Christopher Luxon responds to threat of wave of protests for years as Te Pati Māori reveals rush hour plans

There could be disruptions across the North Island on Tuesday with Te Pati Māori planning protests in 17 locations.   

It's in response to the Coalition Government's proposals to remove references to the Treaty from laws, change smokefree legislation, and anglicise public sector names.   

Nationwide Action Day is what it's called on Te Pati Māori's TikTok.  

Kiri Waititi - co-leader Rawiri Waititi's wife - put out the call.  

"Who's ready to hit the streets and protest like you've never protested before?" she said in the video.  

The party's calling for people to "Join the Revolution". Tuesday is their "first hit out" because MPs swear an oath of allegiance to King Charles at Parliament's official opening.  

It'll start at 7am with protests in Whangarei, Albany, Hobsonville, Bombay, Hampton Downs, Rangiriri and Ohinewai. Tauranga and Rotorua have action planned too, and there's Tokoroa, New Plymouth, Hawera, Whanganui, Palmerston North, Masterton, and Porirua. In Wellington, they plan a protest above State Highway 1 going into the city.   

Te Pati Māori's Hana-Rawhiti Maipi-Clarke told The Hui on Monday that Christopher Luxon's Government is attacking Māori from all sides.   

"This is the most racist Government we've seen in decades, in a long, long time," she said.   

"There's nothing that they're not attacking so we need to hold that front line very strong."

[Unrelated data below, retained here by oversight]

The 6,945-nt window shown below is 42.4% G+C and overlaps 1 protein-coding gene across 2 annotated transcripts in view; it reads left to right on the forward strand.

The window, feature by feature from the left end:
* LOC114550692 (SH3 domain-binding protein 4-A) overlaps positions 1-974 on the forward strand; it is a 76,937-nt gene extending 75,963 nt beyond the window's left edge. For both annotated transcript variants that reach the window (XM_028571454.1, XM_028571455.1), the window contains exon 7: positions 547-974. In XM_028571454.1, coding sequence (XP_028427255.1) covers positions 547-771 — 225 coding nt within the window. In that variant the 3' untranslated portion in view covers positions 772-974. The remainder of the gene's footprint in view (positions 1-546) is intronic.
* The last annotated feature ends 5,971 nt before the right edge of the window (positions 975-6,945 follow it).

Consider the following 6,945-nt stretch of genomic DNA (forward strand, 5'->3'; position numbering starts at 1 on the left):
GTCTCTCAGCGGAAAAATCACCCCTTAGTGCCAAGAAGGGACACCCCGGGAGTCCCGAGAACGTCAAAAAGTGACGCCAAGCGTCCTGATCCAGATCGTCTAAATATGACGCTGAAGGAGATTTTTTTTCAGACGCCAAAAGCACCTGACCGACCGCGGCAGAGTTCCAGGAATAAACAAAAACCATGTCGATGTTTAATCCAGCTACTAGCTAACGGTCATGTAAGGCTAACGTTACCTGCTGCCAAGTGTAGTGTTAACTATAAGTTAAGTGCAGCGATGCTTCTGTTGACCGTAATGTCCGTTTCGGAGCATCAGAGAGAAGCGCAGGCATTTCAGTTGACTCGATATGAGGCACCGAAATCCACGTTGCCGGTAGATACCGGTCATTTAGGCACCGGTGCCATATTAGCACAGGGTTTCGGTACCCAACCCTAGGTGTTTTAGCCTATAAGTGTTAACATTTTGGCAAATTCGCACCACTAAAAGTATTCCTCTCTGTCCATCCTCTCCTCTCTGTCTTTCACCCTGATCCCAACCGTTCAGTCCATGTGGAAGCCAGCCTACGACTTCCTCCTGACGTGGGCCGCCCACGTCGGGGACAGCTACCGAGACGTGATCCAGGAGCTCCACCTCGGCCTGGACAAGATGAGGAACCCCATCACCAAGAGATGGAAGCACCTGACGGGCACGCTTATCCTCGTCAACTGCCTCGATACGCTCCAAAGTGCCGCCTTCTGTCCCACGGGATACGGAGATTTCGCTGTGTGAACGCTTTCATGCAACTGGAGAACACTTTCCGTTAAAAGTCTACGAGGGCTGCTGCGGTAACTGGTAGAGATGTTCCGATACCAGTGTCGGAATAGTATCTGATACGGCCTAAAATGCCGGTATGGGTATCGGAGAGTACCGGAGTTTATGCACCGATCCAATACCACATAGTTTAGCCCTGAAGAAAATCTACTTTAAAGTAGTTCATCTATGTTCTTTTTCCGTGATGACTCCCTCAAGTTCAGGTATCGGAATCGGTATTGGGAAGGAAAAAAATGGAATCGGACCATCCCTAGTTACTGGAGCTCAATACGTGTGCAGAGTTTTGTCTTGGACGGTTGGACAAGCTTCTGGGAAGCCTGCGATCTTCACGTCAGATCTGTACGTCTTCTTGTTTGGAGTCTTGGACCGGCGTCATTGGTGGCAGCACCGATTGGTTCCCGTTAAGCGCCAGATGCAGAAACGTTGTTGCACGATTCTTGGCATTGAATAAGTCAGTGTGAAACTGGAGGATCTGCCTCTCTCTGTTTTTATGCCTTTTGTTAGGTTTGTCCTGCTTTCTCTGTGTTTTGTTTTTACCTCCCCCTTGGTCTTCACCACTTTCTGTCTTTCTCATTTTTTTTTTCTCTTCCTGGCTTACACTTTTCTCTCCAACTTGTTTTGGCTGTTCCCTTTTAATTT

Asked if was prepared for waves of protests over the coming years, Luxon said: "No, because I think we can demonstrate to Māori and non-Māori across New Zealand that we are focussed on outcomes."  

"I've been clear with New Zealanders, we need a turnaround."   

Labour leader Chris Hipkins is concerned that work done across successive Governments to improve "the lot of Māori" is going to go backwards under this Government.  

In a statement, police said the demonstrations are "likely to disrupt traffic" in several centres.  

Then there's the issue of the Parliamentary oath - all MPs must do it.  

But like Hone Harawira in 2011 and Rawiri Waititi in 2020, Te Pati Māori is refusing.    

No one from Te Pati Māori was picking up their phones on Monday, but in a statement gave this rationale for the planned oath snub: "Māori owe no allegiance to the genocidal legacy of the British Empire."  

The party added that the Crown is "tainted with the blood of indigenous nations, and its throne sits at the apex of global white supremacy."